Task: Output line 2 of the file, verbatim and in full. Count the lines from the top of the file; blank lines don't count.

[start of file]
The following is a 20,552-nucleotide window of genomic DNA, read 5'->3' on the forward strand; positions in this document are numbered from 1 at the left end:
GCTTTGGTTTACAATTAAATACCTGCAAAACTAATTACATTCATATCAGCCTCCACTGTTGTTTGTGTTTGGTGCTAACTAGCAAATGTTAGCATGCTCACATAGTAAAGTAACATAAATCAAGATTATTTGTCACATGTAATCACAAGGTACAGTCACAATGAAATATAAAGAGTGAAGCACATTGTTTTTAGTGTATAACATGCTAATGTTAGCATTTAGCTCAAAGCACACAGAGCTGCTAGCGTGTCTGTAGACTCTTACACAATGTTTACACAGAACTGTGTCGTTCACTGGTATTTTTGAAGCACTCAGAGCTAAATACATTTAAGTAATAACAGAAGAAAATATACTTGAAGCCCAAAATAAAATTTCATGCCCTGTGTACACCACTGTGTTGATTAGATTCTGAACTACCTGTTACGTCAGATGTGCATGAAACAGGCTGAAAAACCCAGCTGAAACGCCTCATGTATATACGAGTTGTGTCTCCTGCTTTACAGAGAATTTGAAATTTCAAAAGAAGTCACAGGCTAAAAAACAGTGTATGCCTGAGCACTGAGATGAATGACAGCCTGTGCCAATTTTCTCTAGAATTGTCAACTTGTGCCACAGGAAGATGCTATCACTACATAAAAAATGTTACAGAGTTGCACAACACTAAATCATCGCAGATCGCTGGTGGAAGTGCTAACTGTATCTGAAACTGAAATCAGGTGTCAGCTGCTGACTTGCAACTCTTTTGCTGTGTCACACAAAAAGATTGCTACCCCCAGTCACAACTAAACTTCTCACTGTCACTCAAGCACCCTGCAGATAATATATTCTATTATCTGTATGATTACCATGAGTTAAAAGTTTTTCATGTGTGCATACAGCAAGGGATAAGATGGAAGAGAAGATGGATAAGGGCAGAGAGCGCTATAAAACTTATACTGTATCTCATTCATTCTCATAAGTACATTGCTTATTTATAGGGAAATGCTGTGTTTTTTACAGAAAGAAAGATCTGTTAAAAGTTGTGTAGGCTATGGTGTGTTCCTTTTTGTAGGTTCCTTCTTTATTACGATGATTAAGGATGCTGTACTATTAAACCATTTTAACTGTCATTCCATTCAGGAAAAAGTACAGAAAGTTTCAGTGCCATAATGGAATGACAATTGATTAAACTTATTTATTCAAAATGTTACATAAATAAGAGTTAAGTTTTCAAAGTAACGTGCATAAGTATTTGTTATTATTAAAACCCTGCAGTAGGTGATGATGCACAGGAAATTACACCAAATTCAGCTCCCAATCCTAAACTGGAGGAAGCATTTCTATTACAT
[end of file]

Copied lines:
GCTTTGGTTTACAATTAAATACCTGCAAAACTAATTACATTCATATCAGCCTCCACTGTTGTTTGTGTTTGGTGCTAACTAGCAAATGTTAGCATGCTCACATAGTAAAGTAACATAAATCAAGATTATTTGTCACATGTAATCACAAGGTACAGTCACAATGAAATATAAAGAGTGAAGCACATTGTTTTTAGTGTATAACATGCTAATGTTAGCATTTAGCTCAAAGCACACAGAGCTGCTAGCGTGTCTGTAGACTCTTACACAATGTTTACACAGAACTGTGTCGTTCACTGGTATTTTTGAAGCACTCAGAGCTAAATACATTTAAGTAATAACAGAAGAAAATATACTTGAAGCCCAAAATAAAATTTCATGCCCTGTGTACACCACTGTGTTGATTAGATTCTGAACTACCTGTTACGTCAGATGTGCATGAAACAGGCTGAAAAACCCAGCTGAAACGCCTCATGTATATACGAGTTGTGTCTCCTGCTTTACAGAGAATTTGAAATTTCAAAAGAAGTCACAGGCTAAAAAACAGTGTATGCCTGAGCACTGAGATGAATGACAGCCTGTGCCAATTTTCTCTAGAATTGTCAACTTGTGCCACAGGAAGATGCTATCACTACATAAAAAATGTTACAGAGTTGCACAACACTAAATCATCGCAGATCGCTGGTGGAAGTGCTAACTGTATCTGAAACTGAAATCAGGTGTCAGCTGCTGACTTGCAACTCTTTTGCTGTGTCACACAAAAAGATTGCTACCCCCAGTCACAACTAAACTTCTCACTGTCACTCAAGCACCCTGCAGATAATATATTCTATTATCTGTATGATTACCATGAGTTAAAAGTTTTTCATGTGTGCATACAGCAAGGGATAAGATGGAAGAGAAGATGGATAAGGGCAGAGAGCGCTATAAAACTTATACTGTATCTCATTCATTCTCATAAGTACATTGCTTATTTATAGGGAAATGCTGTGTTTTTTACAGAAAGAAAGATCTGTTAAAAGTTGTGTAGGCTATGGTGTGTTCCTTTTTGTAGGTTCCTTCTTTATTACGATGATTAAGGATGCTGTACTATTAAACCATTTTAACTGTCATTCCATTCAGGAAAAAGTACAGAAAGTTTCAGTGCCATAATGGAATGACAATTGATTAAACTTATTTATTCAAAATGTTACATAAATAAGAGTTAAGTTTTCAAAGTAACGTGCATAAGTATTTGTTATTATTAAAACCCTGCAGTAGGTGATGATGCACAGGAAATTACACCAAATTCAGCTCCCAATCCTAAACTGGAGGAAGCATTTCTATTACAT